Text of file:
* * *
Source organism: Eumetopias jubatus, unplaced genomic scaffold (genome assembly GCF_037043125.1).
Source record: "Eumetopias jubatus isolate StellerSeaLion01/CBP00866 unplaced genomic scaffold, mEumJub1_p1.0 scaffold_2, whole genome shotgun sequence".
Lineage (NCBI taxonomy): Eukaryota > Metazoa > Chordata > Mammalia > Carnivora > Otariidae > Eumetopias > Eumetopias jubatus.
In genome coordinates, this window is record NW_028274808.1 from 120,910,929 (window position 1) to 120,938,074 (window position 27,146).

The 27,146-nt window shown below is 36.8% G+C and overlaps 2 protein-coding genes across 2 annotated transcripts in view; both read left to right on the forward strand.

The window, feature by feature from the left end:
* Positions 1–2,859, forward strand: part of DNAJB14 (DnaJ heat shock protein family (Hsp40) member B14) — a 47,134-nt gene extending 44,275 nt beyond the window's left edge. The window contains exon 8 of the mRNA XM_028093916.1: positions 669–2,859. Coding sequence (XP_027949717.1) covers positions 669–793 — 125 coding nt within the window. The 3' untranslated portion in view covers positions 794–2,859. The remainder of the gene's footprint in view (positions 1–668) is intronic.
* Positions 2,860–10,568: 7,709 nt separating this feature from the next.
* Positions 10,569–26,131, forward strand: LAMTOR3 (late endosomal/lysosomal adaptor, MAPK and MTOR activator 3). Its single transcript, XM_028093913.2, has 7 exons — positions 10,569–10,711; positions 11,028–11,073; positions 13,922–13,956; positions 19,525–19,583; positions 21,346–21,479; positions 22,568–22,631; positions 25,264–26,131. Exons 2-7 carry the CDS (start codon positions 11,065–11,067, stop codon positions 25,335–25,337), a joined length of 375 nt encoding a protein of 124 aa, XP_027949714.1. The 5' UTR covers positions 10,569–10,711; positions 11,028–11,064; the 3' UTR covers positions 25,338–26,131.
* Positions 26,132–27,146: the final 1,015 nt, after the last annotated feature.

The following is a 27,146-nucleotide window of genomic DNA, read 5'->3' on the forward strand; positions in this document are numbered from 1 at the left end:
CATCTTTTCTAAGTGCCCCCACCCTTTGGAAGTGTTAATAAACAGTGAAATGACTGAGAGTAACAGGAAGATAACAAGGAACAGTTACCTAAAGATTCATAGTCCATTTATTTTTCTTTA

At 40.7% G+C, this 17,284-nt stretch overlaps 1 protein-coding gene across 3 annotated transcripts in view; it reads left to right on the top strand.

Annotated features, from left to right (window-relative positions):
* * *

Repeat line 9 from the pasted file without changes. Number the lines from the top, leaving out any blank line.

* Positions 10,569–26,131, forward strand: LAMTOR3 (late endosomal/lysosomal adaptor, MAPK and MTOR activator 3). Its single transcript, XM_028093913.2, has 7 exons — positions 10,569–10,711; positions 11,028–11,073; positions 13,922–13,956; positions 19,525–19,583; positions 21,346–21,479; positions 22,568–22,631; positions 25,264–26,131. Exons 2-7 carry the CDS (start codon positions 11,065–11,067, stop codon positions 25,335–25,337), a joined length of 375 nt encoding a protein of 124 aa, XP_027949714.1. The 5' UTR covers positions 10,569–10,711; positions 11,028–11,064; the 3' UTR covers positions 25,338–26,131.